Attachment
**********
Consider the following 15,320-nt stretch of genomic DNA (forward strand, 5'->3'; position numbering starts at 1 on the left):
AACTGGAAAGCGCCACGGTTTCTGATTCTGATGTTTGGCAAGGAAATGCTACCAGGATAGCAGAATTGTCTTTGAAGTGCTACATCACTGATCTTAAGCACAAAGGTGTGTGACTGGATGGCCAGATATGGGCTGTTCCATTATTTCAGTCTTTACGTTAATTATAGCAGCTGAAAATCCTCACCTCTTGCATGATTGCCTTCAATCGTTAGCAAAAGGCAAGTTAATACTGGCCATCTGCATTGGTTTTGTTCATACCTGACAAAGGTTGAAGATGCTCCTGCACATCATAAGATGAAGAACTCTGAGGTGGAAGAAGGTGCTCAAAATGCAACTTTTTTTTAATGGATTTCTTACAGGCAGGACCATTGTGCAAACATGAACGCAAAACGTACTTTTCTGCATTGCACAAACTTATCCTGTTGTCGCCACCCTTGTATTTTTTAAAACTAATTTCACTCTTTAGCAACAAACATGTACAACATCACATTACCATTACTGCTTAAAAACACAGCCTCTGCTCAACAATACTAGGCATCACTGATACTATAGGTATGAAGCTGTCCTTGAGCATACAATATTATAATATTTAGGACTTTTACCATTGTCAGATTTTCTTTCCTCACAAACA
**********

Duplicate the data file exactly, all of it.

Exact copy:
Consider the following 15,320-nt stretch of genomic DNA (forward strand, 5'->3'; position numbering starts at 1 on the left):
AACTGGAAAGCGCCACGGTTTCTGATTCTGATGTTTGGCAAGGAAATGCTACCAGGATAGCAGAATTGTCTTTGAAGTGCTACATCACTGATCTTAAGCACAAAGGTGTGTGACTGGATGGCCAGATATGGGCTGTTCCATTATTTCAGTCTTTACGTTAATTATAGCAGCTGAAAATCCTCACCTCTTGCATGATTGCCTTCAATCGTTAGCAAAAGGCAAGTTAATACTGGCCATCTGCATTGGTTTTGTTCATACCTGACAAAGGTTGAAGATGCTCCTGCACATCATAAGATGAAGAACTCTGAGGTGGAAGAAGGTGCTCAAAATGCAACTTTTTTTTAATGGATTTCTTACAGGCAGGACCATTGTGCAAACATGAACGCAAAACGTACTTTTCTGCATTGCACAAACTTATCCTGTTGTCGCCACCCTTGTATTTTTTAAAACTAATTTCACTCTTTAGCAACAAACATGTACAACATCACATTACCATTACTGCTTAAAAACACAGCCTCTGCTCAACAATACTAGGCATCACTGATACTATAGGTATGAAGCTGTCCTTGAGCATACAATATTATAATATTTAGGACTTTTACCATTGTCAGATTTTCTTTCCTCACAAACA